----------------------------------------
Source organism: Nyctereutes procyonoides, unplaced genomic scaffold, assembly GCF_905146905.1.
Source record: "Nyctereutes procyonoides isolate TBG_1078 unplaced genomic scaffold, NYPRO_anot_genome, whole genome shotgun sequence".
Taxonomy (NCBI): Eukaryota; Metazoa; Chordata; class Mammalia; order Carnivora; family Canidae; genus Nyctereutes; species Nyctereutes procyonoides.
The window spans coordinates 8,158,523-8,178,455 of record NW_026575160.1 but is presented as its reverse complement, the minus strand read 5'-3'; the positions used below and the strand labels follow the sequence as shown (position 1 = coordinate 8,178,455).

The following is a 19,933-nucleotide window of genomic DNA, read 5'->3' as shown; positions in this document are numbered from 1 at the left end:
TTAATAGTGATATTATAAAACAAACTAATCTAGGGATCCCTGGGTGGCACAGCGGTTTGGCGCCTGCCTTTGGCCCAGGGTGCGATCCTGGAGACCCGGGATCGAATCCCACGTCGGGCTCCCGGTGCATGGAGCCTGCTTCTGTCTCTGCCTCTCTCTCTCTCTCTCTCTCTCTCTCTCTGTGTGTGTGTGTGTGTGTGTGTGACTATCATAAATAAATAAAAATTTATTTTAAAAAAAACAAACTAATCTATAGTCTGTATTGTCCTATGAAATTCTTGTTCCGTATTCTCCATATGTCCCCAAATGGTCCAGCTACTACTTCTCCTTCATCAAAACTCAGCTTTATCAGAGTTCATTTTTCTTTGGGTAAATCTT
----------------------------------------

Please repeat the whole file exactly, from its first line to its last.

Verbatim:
Source organism: Nyctereutes procyonoides, unplaced genomic scaffold, assembly GCF_905146905.1.
Source record: "Nyctereutes procyonoides isolate TBG_1078 unplaced genomic scaffold, NYPRO_anot_genome, whole genome shotgun sequence".
Taxonomy (NCBI): Eukaryota; Metazoa; Chordata; class Mammalia; order Carnivora; family Canidae; genus Nyctereutes; species Nyctereutes procyonoides.
The window spans coordinates 8,158,523-8,178,455 of record NW_026575160.1 but is presented as its reverse complement, the minus strand read 5'-3'; the positions used below and the strand labels follow the sequence as shown (position 1 = coordinate 8,178,455).

The following is a 19,933-nucleotide window of genomic DNA, read 5'->3' as shown; positions in this document are numbered from 1 at the left end:
TTAATAGTGATATTATAAAACAAACTAATCTAGGGATCCCTGGGTGGCACAGCGGTTTGGCGCCTGCCTTTGGCCCAGGGTGCGATCCTGGAGACCCGGGATCGAATCCCACGTCGGGCTCCCGGTGCATGGAGCCTGCTTCTGTCTCTGCCTCTCTCTCTCTCTCTCTCTCTCTCTCTCTGTGTGTGTGTGTGTGTGTGTGTGACTATCATAAATAAATAAAAATTTATTTTAAAAAAAACAAACTAATCTATAGTCTGTATTGTCCTATGAAATTCTTGTTCCGTATTCTCCATATGTCCCCAAATGGTCCAGCTACTACTTCTCCTTCATCAAAACTCAGCTTTATCAGAGTTCATTTTTCTTTGGGTAAATCTT